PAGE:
Chip Letter Links No. 18: NexGen, Nvidia, Die Topology, FastGPT in Fortran and more
Great links, images and reading for 4 June 2023
Hi everyone and thanks for subscribing. This is one of our regular series of posts with links, images and articles of interest, inspired by Adam Tooze’s excellent Chartbook.
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Nvidia Joins the Trillion Dollar Club
It’s been quite a week for Nvidia. They (briefly) joined the small group of tech companies with a market capitalisation of more than one trillion dollars.
To put this into context Nvidia’s market cap is now greater than Intel, AMD and TSMC combined, and greater than any semiconductor company in history.
Nvidia featured in the first half of this week’s Ones and Tooze podcast, featuring Adam Tooze. It’s an interesting discussion of semiconductors in a geopolitical context.
Jensen Huang Commencement Speech
If it’s been a momentous week for Nvidia then it’s probably been a good week for Nvidia’s CEO Jensen Huang. He’s been busy unveiling the Grace Hopper ‘superchip’ but found time to give a commencement speech last week at National Taiwan University.
Transcript courtesy of the excellent Interconnected Substack.
Delayed Branch Substack on Intel CPU Die Topology
It’s always great to find interesting new Substacks, even if they don’t post very often. I’m delighted to addby to my recommendations.
This latest post in Intel CPU die topology (how components connect together on a die) was a really interesting read.
And here is the follow-up on AMD CPU (Rome + Milan) dies.
Intel vs AMD
On the topic of Intel and AMD, regular Chipletter readers will know that all Jon’s posts atare self recommending, but I think this week’s on the rivalry between Intel and AMD is particularly good.
As a bonus it contains a link to an interesting discussion between Jon and the greatof
Why is Rosetta 2 Fast?
Apple’s transition from Intel to ‘Apple Silicon’ has been amazing. When they were introduced, not only were Apple’s Arm based SoC’s remarkable in their performance and power consumption, but Apple seems to have handled the change seamlessly.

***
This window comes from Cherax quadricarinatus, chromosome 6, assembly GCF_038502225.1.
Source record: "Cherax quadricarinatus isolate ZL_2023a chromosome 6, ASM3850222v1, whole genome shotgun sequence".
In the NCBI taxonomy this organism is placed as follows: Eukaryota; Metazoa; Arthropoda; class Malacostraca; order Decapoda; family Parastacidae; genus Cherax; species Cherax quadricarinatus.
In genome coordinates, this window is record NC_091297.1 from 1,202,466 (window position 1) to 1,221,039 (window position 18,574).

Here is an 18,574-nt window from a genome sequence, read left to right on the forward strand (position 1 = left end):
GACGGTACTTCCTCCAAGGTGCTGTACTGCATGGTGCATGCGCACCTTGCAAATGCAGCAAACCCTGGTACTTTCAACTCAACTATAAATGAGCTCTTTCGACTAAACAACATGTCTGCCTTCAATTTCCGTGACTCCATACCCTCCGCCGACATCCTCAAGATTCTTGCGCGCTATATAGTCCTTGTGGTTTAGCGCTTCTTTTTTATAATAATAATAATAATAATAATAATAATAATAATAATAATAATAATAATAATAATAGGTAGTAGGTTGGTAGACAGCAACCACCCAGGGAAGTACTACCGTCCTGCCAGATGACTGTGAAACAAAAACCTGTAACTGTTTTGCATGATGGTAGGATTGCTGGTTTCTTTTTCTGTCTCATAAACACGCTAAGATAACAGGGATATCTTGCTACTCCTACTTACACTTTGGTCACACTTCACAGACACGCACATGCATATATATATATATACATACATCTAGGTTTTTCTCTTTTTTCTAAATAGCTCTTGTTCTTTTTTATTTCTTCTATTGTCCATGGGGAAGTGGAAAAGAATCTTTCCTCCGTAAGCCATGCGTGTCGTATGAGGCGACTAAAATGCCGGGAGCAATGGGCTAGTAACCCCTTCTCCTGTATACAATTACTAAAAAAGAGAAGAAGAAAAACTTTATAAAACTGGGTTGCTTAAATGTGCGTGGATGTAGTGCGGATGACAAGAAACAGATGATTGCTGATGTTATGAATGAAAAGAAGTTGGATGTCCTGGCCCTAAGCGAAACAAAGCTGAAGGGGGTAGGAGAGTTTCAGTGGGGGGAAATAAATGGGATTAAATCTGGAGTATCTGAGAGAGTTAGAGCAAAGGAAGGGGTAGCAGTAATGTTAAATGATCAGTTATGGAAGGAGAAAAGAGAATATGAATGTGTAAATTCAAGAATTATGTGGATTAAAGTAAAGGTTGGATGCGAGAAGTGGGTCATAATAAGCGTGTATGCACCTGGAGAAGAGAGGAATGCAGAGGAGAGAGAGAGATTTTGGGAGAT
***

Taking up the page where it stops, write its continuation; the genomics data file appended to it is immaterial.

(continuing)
A lot of this is down to ‘Rosetta 2’ which enables Apple Silicon Macs to run Intel code. So I really enjoyed this post that explains why Rosetta 2 runs so quickly. From the conclusions:
Engineering is about making the right tradeoffs, and I’d say Rosetta 2 has done exactly that. While other emulators might require inter-instruction optimisations for performance, Rosetta 2 is able to trust a fast CPU, generate code that respects its caches and predictors, and solve the messiest problems in hardware.
The fact that this is possible seems like a serious weakness in Intel / AMD’s x86 moat.
Links: Blog Post
Apple’s Neural Engine
A modern Apple SoC contains not just CPUs and a GPU but a Neural engine for machine learning calculations.
Given the increasing focus on ‘on-device’ machine learning it’s perhaps surprising that we don’t know more about these engines. But thanks to hackers like George Hotz and Matthijs Hollemans we can glimpse at this hardware and what it’s capable of:
The Apple Neural Engine is a fancy DMA Engine that is based around convolutions. We don't have all the details worked out yet, but we can do some things with it.
Expect to see a lot more discussion of accelerators on Apple’s and others hardware - possibly even at Apple’s WWDC this week.
After the paywall : GPT-2 in 300 lines of Fortran, why corporate America still runs on fragile ancient software, a fun online assembly language simulator and semiconductor numbers everyone should know.
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